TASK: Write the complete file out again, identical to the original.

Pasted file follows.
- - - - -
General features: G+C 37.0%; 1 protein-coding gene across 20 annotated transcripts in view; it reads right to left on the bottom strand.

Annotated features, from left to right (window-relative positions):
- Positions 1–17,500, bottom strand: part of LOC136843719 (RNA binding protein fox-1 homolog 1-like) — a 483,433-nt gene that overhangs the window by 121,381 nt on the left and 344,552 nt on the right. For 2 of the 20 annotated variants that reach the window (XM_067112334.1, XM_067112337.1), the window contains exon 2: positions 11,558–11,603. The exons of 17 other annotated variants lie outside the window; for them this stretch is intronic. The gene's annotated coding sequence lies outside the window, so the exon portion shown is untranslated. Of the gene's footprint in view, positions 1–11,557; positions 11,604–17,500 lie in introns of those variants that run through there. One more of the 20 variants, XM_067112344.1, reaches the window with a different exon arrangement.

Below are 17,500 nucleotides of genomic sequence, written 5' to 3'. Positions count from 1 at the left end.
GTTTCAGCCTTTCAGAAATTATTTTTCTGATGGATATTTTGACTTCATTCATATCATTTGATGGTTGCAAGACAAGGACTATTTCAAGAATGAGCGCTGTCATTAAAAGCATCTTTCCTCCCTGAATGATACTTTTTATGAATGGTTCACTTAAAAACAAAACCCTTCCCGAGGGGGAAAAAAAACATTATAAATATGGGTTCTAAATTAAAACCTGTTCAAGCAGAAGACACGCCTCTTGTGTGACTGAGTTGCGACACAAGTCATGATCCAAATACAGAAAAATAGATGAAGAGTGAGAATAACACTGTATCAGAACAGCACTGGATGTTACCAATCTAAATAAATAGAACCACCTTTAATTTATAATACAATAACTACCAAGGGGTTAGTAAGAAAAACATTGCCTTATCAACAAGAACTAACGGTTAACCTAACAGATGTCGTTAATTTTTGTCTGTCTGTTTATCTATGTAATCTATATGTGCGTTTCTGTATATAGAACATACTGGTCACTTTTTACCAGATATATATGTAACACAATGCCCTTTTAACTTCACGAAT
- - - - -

General features: G+C 37.0%; 1 protein-coding gene across 20 annotated transcripts in view; it reads right to left on the bottom strand.

Annotated features, from left to right (window-relative positions):
- Positions 1–17,500, bottom strand: part of LOC136843719 (RNA binding protein fox-1 homolog 1-like) — a 483,433-nt gene that overhangs the window by 121,381 nt on the left and 344,552 nt on the right. For 2 of the 20 annotated variants that reach the window (XM_067112334.1, XM_067112337.1), the window contains exon 2: positions 11,558–11,603. The exons of 17 other annotated variants lie outside the window; for them this stretch is intronic. The gene's annotated coding sequence lies outside the window, so the exon portion shown is untranslated. Of the gene's footprint in view, positions 1–11,557; positions 11,604–17,500 lie in introns of those variants that run through there. One more of the 20 variants, XM_067112344.1, reaches the window with a different exon arrangement.

Below are 17,500 nucleotides of genomic sequence, written 5' to 3'. Positions count from 1 at the left end.
GTTTCAGCCTTTCAGAAATTATTTTTCTGATGGATATTTTGACTTCATTCATATCATTTGATGGTTGCAAGACAAGGACTATTTCAAGAATGAGCGCTGTCATTAAAAGCATCTTTCCTCCCTGAATGATACTTTTTATGAATGGTTCACTTAAAAACAAAACCCTTCCCGAGGGGGAAAAAAAACATTATAAATATGGGTTCTAAATTAAAACCTGTTCAAGCAGAAGACACGCCTCTTGTGTGACTGAGTTGCGACACAAGTCATGATCCAAATACAGAAAAATAGATGAAGAGTGAGAATAACACTGTATCAGAACAGCACTGGATGTTACCAATCTAAATAAATAGAACCACCTTTAATTTATAATACAATAACTACCAAGGGGTTAGTAAGAAAAACATTGCCTTATCAACAAGAACTAACGGTTAACCTAACAGATGTCGTTAATTTTTGTCTGTCTGTTTATCTATGTAATCTATATGTGCGTTTCTGTATATAGAACATACTGGTCACTTTTTACCAGATATATATGTAACACAATGCCCTTTTAACTTCACGAAT